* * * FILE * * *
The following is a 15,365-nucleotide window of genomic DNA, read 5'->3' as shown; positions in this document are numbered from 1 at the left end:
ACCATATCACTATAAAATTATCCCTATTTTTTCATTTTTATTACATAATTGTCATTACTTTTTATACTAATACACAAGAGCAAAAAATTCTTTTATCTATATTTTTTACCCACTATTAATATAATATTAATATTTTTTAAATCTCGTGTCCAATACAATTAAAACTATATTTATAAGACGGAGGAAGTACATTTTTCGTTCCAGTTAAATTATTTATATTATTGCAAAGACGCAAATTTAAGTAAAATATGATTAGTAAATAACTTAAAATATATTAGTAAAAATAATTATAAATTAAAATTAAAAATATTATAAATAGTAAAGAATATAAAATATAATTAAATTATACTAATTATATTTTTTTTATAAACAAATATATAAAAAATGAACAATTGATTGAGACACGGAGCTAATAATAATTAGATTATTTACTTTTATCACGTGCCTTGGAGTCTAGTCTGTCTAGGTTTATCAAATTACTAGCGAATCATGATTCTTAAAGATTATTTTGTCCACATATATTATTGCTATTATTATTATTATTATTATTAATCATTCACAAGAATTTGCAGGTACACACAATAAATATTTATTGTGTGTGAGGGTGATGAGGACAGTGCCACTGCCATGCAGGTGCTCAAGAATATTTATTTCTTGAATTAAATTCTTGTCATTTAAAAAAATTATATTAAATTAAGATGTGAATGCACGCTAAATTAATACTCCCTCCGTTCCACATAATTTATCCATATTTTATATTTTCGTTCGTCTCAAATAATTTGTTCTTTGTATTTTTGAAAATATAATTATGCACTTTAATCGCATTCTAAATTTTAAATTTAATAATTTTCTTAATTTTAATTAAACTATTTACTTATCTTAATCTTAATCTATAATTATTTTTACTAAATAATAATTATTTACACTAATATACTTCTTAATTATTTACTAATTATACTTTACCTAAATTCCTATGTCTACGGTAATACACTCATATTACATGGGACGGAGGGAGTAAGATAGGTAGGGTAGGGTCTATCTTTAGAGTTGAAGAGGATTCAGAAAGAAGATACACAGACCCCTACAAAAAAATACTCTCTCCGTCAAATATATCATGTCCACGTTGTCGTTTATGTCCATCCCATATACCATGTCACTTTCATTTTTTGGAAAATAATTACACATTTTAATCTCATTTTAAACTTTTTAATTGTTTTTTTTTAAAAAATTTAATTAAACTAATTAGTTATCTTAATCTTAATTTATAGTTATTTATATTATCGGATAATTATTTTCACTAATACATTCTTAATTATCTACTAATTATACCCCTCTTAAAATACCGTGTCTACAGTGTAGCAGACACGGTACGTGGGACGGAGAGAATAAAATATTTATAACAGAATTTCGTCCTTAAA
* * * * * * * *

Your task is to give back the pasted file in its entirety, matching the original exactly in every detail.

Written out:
The following is a 15,365-nucleotide window of genomic DNA, read 5'->3' as shown; positions in this document are numbered from 1 at the left end:
ACCATATCACTATAAAATTATCCCTATTTTTTCATTTTTATTACATAATTGTCATTACTTTTTATACTAATACACAAGAGCAAAAAATTCTTTTATCTATATTTTTTACCCACTATTAATATAATATTAATATTTTTTAAATCTCGTGTCCAATACAATTAAAACTATATTTATAAGACGGAGGAAGTACATTTTTCGTTCCAGTTAAATTATTTATATTATTGCAAAGACGCAAATTTAAGTAAAATATGATTAGTAAATAACTTAAAATATATTAGTAAAAATAATTATAAATTAAAATTAAAAATATTATAAATAGTAAAGAATATAAAATATAATTAAATTATACTAATTATATTTTTTTTATAAACAAATATATAAAAAATGAACAATTGATTGAGACACGGAGCTAATAATAATTAGATTATTTACTTTTATCACGTGCCTTGGAGTCTAGTCTGTCTAGGTTTATCAAATTACTAGCGAATCATGATTCTTAAAGATTATTTTGTCCACATATATTATTGCTATTATTATTATTATTATTATTAATCATTCACAAGAATTTGCAGGTACACACAATAAATATTTATTGTGTGTGAGGGTGATGAGGACAGTGCCACTGCCATGCAGGTGCTCAAGAATATTTATTTCTTGAATTAAATTCTTGTCATTTAAAAAAATTATATTAAATTAAGATGTGAATGCACGCTAAATTAATACTCCCTCCGTTCCACATAATTTATCCATATTTTATATTTTCGTTCGTCTCAAATAATTTGTTCTTTGTATTTTTGAAAATATAATTATGCACTTTAATCGCATTCTAAATTTTAAATTTAATAATTTTCTTAATTTTAATTAAACTATTTACTTATCTTAATCTTAATCTATAATTATTTTTACTAAATAATAATTATTTACACTAATATACTTCTTAATTATTTACTAATTATACTTTACCTAAATTCCTATGTCTACGGTAATACACTCATATTACATGGGACGGAGGGAGTAAGATAGGTAGGGTAGGGTCTATCTTTAGAGTTGAAGAGGATTCAGAAAGAAGATACACAGACCCCTACAAAAAAATACTCTCTCCGTCAAATATATCATGTCCACGTTGTCGTTTATGTCCATCCCATATACCATGTCACTTTCATTTTTTGGAAAATAATTACACATTTTAATCTCATTTTAAACTTTTTAATTGTTTTTTTTTAAAAAATTTAATTAAACTAATTAGTTATCTTAATCTTAATTTATAGTTATTTATATTATCGGATAATTATTTTCACTAATACATTCTTAATTATCTACTAATTATACCCCTCTTAAAATACCGTGTCTACAGTGTAGCAGACACGGTACGTGGGACGGAGAGAATAAAATATTTATAACAGAATTTCGTCCTTAAA